clock (Erik)Writing a query letter is hard. I did a lot of research when I made one for my first novel. I visited many a website that provided examples, and dug deep into Query Shark. Then I got to work writing and re-writing that query. In the end, I didn’t end up querying the manuscript because it wasn’t really what I wanted it to be yet. Writing the query and synopsis helped me to decide that.

During that research, I came across a query critique on Query Shark that haunted me. The query wasn’t criticized only for its content, but the underlying manuscript was criticized as well. Now that would be tough. It’s one thing to change the query, but another to need to change the manuscript significantly.

That got me thinking that maybe the best time to write a query letter isn’t after writing the manuscript, but before. I’m not talking about writing the whole query, just the most important part, i.e., the pitch that tells the agent about the manuscript.

So I got to work, taking the manuscript idea in my head and trying to write a pitch. It was still hard, but I had the luxury of not having the manuscript set in stone. I took the pitch to a few people to read over, and it didn’t go over great. The pitch didn’t pop. I went back to the drawing board, made some significant changes to the story idea, and made a new pitch that did much better.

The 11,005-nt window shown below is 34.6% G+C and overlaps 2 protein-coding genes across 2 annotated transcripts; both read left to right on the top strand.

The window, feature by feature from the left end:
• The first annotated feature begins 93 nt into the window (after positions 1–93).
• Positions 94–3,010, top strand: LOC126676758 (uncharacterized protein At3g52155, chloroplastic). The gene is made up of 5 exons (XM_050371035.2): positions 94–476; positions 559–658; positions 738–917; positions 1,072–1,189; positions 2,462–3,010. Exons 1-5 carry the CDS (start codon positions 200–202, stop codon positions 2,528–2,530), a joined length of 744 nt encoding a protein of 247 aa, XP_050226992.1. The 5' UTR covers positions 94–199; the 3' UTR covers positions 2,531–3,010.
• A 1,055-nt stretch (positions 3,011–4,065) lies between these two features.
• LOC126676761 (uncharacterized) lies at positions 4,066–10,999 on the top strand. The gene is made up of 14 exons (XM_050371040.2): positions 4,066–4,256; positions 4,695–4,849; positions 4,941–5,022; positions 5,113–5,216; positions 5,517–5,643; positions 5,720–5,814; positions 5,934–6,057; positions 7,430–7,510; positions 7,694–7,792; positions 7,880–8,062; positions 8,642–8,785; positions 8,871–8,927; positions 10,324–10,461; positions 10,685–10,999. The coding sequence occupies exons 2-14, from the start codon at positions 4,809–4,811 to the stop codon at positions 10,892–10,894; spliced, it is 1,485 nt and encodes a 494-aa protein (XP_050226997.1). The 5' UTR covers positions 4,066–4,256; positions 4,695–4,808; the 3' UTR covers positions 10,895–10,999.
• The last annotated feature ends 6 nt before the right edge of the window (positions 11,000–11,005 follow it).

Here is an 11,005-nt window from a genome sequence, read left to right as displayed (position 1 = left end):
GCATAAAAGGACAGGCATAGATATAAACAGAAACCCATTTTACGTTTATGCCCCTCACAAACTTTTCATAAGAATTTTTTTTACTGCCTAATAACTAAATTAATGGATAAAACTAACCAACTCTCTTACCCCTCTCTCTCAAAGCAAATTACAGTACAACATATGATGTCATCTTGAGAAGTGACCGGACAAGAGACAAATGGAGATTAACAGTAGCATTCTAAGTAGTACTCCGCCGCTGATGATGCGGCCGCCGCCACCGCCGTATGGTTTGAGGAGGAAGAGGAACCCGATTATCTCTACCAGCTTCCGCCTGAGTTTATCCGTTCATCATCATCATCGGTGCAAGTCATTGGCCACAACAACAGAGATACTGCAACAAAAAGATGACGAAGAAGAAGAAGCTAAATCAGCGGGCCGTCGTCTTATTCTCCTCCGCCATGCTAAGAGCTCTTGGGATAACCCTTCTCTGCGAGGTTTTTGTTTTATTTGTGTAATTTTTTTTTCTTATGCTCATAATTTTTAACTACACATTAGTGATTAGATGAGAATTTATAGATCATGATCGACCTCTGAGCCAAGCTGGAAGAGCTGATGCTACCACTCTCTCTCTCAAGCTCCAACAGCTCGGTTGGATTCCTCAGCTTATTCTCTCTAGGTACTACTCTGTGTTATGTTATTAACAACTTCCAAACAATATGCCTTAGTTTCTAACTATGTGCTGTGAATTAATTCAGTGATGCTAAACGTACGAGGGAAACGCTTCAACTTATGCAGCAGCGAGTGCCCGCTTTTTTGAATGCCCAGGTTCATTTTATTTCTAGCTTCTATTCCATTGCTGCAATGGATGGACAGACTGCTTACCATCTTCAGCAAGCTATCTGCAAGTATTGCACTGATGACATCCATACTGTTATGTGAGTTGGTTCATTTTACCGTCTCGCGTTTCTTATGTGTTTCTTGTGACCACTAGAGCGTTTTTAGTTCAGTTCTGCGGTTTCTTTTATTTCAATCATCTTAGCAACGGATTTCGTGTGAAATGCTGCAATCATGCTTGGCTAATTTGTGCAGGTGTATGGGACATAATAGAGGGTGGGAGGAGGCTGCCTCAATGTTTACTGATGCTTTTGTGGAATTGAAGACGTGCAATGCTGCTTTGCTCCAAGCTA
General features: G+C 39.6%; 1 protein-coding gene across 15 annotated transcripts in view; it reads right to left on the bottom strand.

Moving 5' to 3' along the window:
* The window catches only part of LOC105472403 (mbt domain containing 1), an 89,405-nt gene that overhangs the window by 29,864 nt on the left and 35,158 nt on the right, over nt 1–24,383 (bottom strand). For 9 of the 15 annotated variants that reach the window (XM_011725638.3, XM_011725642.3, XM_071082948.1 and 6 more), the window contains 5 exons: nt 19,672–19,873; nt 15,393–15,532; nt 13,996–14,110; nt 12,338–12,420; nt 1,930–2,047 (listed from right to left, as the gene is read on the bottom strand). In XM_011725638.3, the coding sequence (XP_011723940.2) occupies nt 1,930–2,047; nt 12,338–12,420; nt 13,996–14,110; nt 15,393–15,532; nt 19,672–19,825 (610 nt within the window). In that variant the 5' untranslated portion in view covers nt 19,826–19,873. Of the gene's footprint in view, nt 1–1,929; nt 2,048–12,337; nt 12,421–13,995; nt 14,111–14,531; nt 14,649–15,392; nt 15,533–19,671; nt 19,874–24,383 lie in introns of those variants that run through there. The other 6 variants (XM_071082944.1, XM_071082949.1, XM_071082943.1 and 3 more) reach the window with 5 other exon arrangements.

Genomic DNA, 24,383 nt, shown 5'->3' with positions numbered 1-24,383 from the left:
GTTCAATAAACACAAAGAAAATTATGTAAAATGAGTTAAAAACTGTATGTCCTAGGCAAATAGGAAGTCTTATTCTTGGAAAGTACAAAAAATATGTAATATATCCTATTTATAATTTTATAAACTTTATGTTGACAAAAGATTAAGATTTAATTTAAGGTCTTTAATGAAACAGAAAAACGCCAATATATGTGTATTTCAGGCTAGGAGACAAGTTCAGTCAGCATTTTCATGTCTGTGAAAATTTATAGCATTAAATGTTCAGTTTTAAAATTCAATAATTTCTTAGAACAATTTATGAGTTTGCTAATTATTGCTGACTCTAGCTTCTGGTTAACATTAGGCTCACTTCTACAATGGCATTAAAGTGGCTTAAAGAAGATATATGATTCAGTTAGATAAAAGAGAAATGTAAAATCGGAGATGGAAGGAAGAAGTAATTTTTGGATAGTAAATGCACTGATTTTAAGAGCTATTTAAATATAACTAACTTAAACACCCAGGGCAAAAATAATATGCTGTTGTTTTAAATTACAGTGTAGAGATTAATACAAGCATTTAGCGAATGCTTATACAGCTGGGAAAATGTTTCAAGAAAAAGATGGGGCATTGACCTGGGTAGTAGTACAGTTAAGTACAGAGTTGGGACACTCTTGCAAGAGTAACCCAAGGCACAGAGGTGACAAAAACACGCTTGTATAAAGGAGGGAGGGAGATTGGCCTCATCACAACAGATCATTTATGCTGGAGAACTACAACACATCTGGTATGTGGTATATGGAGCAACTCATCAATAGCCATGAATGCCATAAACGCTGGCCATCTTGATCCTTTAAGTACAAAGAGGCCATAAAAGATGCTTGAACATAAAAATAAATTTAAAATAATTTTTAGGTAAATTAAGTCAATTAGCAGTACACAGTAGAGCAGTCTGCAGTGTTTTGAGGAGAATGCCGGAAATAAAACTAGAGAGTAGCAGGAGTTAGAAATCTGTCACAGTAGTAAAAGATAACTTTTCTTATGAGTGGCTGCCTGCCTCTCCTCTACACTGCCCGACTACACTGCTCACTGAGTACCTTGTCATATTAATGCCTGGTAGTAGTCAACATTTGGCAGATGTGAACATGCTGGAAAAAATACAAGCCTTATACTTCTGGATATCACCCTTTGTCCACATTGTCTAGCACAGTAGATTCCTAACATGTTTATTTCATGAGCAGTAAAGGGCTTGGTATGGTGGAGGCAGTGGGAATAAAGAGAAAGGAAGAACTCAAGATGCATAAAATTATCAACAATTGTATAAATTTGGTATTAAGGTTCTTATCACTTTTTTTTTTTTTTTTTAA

Armed with my query pitch and the story idea, I went on to write the manuscript. In my case, that means synopsis, outline, and then the writing. When I finally finished the writing and revising, I already had most of the query letter done. A few tweaks and I was good to go. The resulting query did a great job for me, getting requests and an offer of representation.

Like almost anything in writing, there’s no right way to do things, but writing the query first sure worked great for my second novel.

Erik LarsonW.E. Larson is a life-time midwesterner living in the Kansas City area with his wife, daughter, son, and two dogs.  He earned a degree in physics from Trinity University along with minors in computer science and mathematics.  He went on to pursue a career in software engineering.  He always enjoyed telling stories and decided to finally put some to paper—especially stories that his kids might like.

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Five Things You Can Do To Improve Your Query Letter

photo 1Make sure you’ve sent your query to someone who wants to read it. Does the agent to whom you’re submitting represent the genre that you write? You’re wasting your time (and the agent’s) if you write YA fiction and they don’t represent kidlit. Just because you’ve “done your research” and you think Perfect Agent For You is really cool, they like the same things you like, they have a neato online presence that you love to follow, they say funny things on Twitter, does not mean they are going to throw their stated preferences of what they’re looking for out the window and offer you representation on your vegan, gluten free, Wiccan cookbook for healing cancer, when they only represent fiction. Really. You’re not the exception to the rule.